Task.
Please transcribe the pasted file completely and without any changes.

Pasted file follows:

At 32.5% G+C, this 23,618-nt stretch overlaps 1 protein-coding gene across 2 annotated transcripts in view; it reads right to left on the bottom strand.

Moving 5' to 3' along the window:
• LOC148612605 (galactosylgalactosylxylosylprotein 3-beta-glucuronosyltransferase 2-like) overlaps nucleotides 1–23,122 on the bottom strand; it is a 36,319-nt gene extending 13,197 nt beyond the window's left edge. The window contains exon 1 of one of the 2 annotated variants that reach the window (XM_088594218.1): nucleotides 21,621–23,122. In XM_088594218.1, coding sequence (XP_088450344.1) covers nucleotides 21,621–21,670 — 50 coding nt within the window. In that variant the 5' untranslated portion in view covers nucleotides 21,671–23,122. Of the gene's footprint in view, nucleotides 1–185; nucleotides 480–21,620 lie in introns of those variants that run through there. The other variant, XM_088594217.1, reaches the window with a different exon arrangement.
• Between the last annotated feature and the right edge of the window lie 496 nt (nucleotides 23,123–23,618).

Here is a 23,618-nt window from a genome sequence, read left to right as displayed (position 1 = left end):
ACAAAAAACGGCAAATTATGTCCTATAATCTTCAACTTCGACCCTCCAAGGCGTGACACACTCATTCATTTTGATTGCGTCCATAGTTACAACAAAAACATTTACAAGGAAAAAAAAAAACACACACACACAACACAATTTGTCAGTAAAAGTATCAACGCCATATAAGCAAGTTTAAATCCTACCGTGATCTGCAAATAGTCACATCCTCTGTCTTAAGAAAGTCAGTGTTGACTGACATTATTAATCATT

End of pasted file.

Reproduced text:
At 32.5% G+C, this 23,618-nt stretch overlaps 1 protein-coding gene across 2 annotated transcripts in view; it reads right to left on the bottom strand.

Moving 5' to 3' along the window:
• LOC148612605 (galactosylgalactosylxylosylprotein 3-beta-glucuronosyltransferase 2-like) overlaps nucleotides 1–23,122 on the bottom strand; it is a 36,319-nt gene extending 13,197 nt beyond the window's left edge. The window contains exon 1 of one of the 2 annotated variants that reach the window (XM_088594218.1): nucleotides 21,621–23,122. In XM_088594218.1, coding sequence (XP_088450344.1) covers nucleotides 21,621–21,670 — 50 coding nt within the window. In that variant the 5' untranslated portion in view covers nucleotides 21,671–23,122. Of the gene's footprint in view, nucleotides 1–185; nucleotides 480–21,620 lie in introns of those variants that run through there. The other variant, XM_088594217.1, reaches the window with a different exon arrangement.
• Between the last annotated feature and the right edge of the window lie 496 nt (nucleotides 23,123–23,618).

Here is a 23,618-nt window from a genome sequence, read left to right as displayed (position 1 = left end):
ACAAAAAACGGCAAATTATGTCCTATAATCTTCAACTTCGACCCTCCAAGGCGTGACACACTCATTCATTTTGATTGCGTCCATAGTTACAACAAAAACATTTACAAGGAAAAAAAAAAACACACACACACAACACAATTTGTCAGTAAAAGTATCAACGCCATATAAGCAAGTTTAAATCCTACCGTGATCTGCAAATAGTCACATCCTCTGTCTTAAGAAAGTCAGTGTTGACTGACATTATTAATCATT